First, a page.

Is Truth 'Real'?


What is real is not always true and what is true is not always real.

Real — is a dependent variable contingent on an experiencer interacting with some event.

True — is an independent variable devoid of any experiencer, only requiring some event.

To explore this concept even further, let’s take perhaps the most trite philosophical musing the majority of us have undoubtedly heard as kids, “if a tree falls in the forest, and no one is around to hear it, did it really happen?”

Though somewhat comical and seemingly paradoxical, the question makes complete and logical sense when what is real and what is true are defined separately and not interwoven into a singular stream of understanding.

Did the tree fall? Yes. This is true.

Did the tree fall? No. It was not real to you.

It depends on what you're looking for here...

This distinct, yet subtle difference between real and true is what separates complete understanding from a merely superficial one. Often times, when regarding any myriad of terms or situations, one can quickly become locked into the superficial understanding of that term or situation, without allowing for any further reasoning by looking into its context.

What do I mean?

When interpreting things at face value, we can often see them as being relatively simplistic (relying more on mental heuristics than any actual critical thinking skill). However, when delving deeper into the subtler “realities” of a given idea or situation, we can begin to uncover what might actually be going on.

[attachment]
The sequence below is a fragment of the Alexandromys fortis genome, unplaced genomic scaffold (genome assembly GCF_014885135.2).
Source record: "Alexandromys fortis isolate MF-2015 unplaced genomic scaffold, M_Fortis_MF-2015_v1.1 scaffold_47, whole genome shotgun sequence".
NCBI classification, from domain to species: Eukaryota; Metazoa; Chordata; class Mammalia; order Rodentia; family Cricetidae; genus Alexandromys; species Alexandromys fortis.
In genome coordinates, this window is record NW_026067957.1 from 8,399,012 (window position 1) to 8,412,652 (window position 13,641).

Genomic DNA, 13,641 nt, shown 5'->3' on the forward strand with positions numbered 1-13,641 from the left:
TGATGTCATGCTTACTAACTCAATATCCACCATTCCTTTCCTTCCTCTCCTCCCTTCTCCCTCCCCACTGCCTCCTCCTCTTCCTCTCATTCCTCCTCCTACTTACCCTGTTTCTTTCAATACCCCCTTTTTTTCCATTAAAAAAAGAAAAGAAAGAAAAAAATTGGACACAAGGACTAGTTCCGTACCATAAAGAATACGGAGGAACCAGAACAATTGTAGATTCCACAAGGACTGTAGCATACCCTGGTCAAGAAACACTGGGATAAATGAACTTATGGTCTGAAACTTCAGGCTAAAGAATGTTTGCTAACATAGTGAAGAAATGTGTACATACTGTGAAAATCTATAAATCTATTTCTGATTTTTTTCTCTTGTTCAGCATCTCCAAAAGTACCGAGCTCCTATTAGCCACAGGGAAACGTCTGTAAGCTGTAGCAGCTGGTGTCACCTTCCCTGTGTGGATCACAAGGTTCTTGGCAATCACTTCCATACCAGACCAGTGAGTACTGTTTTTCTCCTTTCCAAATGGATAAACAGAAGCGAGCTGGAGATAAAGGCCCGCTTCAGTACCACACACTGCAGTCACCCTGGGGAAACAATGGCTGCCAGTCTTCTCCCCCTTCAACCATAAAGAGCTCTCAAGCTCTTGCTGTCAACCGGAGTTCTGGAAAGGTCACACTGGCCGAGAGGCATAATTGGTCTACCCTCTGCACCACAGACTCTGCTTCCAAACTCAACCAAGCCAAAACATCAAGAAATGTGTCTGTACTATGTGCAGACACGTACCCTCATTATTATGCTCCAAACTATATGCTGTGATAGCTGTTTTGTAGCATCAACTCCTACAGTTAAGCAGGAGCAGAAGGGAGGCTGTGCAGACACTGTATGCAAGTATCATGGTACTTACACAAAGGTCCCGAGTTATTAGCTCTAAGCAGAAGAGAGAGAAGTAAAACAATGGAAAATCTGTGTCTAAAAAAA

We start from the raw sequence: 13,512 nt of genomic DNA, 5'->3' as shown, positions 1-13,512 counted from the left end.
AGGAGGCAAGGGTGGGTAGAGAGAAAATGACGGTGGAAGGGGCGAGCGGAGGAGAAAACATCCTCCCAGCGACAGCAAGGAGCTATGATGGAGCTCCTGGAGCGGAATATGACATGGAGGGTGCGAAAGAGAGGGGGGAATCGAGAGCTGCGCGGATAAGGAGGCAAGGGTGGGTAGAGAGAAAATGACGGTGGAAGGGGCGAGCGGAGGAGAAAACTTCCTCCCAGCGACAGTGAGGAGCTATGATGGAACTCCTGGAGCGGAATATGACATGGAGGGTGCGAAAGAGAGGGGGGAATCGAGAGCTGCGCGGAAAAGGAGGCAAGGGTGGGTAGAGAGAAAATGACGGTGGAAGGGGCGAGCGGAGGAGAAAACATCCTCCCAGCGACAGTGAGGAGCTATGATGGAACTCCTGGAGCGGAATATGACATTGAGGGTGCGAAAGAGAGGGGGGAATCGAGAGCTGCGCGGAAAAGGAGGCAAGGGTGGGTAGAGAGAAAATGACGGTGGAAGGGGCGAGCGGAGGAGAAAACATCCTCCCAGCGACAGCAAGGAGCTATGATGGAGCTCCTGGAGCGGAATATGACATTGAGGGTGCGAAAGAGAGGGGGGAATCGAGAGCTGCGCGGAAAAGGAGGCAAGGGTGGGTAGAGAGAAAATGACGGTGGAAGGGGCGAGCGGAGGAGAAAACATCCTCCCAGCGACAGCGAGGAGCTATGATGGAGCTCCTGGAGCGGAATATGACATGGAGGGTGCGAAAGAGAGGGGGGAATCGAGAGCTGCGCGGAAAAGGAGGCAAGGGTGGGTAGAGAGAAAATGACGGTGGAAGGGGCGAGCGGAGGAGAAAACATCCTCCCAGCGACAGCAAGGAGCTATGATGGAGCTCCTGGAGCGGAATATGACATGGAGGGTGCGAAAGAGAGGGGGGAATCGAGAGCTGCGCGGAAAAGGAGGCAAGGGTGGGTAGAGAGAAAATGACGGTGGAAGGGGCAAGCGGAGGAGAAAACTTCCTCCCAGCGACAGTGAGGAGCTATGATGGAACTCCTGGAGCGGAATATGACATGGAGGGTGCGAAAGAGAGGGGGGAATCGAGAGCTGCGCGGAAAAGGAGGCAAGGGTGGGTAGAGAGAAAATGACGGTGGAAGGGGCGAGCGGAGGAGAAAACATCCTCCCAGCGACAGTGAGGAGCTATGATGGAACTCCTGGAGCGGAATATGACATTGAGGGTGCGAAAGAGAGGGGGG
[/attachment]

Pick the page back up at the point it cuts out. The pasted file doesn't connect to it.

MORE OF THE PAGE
Take, for example, interacting with a "rude" cashier at your local grocery store. “That will be $18.95,” they say to you with a sigh. “What a rude individual,” you think to yourself. Rude? In your reality, yes; in theirs, they might just be having a bad day. Look less at the superficial and delve more into the context of life. Maybe they're behind on their bills, had their bag stolen on their way to work, or are thinking about having to visit their sick grandmother in the hospital after their shift. Context, not concept, is king.

What is real is not always true and what is true is not always real.

Did you just see that plane flying by as you read this article? Simply because you didn’t really see something, doesn’t mean it didn’t truly happen.

think about it.